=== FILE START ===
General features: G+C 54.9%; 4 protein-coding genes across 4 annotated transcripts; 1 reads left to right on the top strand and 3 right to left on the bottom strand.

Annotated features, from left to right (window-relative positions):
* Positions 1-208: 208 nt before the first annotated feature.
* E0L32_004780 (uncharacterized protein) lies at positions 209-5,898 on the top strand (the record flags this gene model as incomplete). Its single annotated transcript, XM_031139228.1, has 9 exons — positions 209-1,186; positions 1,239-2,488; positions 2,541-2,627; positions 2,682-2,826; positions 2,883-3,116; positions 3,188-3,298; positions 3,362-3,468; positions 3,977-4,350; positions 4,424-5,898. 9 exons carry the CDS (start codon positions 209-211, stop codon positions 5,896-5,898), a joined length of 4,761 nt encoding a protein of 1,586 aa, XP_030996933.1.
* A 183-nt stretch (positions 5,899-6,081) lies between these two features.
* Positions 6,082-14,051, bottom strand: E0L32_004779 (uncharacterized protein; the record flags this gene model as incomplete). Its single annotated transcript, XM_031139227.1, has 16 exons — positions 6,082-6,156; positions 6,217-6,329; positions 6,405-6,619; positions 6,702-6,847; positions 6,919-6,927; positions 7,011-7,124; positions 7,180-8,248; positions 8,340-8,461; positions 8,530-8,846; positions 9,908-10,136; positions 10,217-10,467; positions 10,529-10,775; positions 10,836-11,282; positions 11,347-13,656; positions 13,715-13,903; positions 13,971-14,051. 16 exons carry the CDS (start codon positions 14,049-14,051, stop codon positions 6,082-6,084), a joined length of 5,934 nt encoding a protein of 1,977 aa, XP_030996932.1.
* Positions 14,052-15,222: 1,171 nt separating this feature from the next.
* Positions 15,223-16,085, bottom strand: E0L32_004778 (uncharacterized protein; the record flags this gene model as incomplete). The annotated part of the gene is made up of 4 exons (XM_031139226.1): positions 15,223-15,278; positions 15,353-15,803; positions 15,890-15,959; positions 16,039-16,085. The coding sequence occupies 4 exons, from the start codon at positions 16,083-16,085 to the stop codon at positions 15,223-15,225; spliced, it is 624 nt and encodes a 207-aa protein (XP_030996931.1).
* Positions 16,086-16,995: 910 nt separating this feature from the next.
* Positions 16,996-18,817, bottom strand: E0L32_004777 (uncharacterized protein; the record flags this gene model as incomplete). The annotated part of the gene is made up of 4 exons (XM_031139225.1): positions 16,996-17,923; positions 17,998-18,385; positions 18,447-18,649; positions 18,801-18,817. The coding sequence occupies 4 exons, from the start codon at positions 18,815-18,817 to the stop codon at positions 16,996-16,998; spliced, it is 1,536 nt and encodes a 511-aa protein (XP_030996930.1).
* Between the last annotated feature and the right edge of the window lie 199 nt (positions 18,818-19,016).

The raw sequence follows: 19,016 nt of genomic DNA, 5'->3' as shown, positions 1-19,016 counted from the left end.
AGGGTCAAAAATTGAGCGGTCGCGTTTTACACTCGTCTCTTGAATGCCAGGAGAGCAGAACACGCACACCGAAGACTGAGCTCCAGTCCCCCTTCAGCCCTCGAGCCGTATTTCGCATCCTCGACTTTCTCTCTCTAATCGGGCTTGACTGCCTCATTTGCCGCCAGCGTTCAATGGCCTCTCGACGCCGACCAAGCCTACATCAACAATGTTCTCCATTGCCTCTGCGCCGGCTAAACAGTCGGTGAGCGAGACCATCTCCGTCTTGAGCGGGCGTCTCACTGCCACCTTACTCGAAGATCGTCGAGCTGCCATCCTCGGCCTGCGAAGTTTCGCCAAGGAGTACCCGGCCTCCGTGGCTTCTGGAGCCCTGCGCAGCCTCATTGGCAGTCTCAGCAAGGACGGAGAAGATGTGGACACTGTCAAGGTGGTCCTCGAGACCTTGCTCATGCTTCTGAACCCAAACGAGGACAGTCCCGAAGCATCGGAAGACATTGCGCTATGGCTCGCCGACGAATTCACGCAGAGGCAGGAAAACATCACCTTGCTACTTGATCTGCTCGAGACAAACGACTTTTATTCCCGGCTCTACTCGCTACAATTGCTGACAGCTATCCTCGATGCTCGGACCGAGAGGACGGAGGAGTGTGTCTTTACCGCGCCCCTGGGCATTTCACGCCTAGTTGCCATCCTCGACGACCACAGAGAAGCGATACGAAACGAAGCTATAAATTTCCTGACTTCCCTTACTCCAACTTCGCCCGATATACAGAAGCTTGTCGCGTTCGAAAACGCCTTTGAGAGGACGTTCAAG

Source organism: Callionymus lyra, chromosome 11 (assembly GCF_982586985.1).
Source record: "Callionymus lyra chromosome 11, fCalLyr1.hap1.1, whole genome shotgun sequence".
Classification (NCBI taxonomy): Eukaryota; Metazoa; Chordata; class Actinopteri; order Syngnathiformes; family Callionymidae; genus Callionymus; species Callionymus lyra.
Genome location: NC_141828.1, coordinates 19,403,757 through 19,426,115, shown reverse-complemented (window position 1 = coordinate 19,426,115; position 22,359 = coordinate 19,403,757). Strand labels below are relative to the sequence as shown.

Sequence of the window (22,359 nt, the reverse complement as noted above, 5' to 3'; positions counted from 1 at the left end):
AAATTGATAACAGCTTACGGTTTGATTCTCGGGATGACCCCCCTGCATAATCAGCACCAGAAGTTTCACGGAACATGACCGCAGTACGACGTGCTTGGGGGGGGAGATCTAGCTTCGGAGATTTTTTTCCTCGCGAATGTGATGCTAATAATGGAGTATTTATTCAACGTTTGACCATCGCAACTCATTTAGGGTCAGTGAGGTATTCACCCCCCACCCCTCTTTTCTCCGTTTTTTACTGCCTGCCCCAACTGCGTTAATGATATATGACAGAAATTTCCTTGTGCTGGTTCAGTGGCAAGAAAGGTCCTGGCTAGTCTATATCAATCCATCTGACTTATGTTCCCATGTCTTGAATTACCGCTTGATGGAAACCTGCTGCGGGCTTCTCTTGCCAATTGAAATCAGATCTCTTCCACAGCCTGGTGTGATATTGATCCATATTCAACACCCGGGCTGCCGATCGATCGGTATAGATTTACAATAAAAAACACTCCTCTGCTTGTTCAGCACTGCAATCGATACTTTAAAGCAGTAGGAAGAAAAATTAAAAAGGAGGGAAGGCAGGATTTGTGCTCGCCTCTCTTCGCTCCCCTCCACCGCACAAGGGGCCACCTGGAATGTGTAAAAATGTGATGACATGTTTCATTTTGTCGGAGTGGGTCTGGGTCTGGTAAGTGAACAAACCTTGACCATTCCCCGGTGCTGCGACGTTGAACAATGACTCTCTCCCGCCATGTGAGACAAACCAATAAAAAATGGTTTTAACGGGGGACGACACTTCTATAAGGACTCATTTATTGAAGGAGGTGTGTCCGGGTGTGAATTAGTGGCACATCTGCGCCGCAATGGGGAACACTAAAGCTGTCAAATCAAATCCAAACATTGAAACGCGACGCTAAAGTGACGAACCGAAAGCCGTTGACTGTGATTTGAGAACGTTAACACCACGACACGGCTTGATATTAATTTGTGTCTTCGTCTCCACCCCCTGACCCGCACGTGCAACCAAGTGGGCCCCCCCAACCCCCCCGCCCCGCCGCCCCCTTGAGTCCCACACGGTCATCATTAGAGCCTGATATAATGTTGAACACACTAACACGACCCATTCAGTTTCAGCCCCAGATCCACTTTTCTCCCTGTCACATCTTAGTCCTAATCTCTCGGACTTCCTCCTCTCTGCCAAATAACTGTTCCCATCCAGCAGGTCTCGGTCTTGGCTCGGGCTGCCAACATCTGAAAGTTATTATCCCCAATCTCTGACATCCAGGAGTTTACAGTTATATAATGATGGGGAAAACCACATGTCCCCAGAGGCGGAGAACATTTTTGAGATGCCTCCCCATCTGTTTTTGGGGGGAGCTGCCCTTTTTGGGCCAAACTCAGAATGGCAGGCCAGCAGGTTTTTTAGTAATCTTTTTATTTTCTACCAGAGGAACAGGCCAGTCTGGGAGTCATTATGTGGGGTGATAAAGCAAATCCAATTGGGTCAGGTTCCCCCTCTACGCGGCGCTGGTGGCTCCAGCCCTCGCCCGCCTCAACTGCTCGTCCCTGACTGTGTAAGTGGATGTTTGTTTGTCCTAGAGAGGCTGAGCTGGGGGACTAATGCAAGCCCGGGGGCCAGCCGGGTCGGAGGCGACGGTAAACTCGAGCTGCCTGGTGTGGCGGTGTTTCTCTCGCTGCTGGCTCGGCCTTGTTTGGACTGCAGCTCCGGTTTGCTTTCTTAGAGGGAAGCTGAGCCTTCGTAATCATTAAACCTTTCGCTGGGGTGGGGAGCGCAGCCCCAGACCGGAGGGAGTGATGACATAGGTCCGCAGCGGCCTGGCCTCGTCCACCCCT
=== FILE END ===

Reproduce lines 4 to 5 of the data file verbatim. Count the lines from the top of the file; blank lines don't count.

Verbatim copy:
* E0L32_004780 (uncharacterized protein) lies at positions 209-5,898 on the top strand (the record flags this gene model as incomplete). Its single annotated transcript, XM_031139228.1, has 9 exons — positions 209-1,186; positions 1,239-2,488; positions 2,541-2,627; positions 2,682-2,826; positions 2,883-3,116; positions 3,188-3,298; positions 3,362-3,468; positions 3,977-4,350; positions 4,424-5,898. 9 exons carry the CDS (start codon positions 209-211, stop codon positions 5,896-5,898), a joined length of 4,761 nt encoding a protein of 1,586 aa, XP_030996933.1.
* A 183-nt stretch (positions 5,899-6,081) lies between these two features.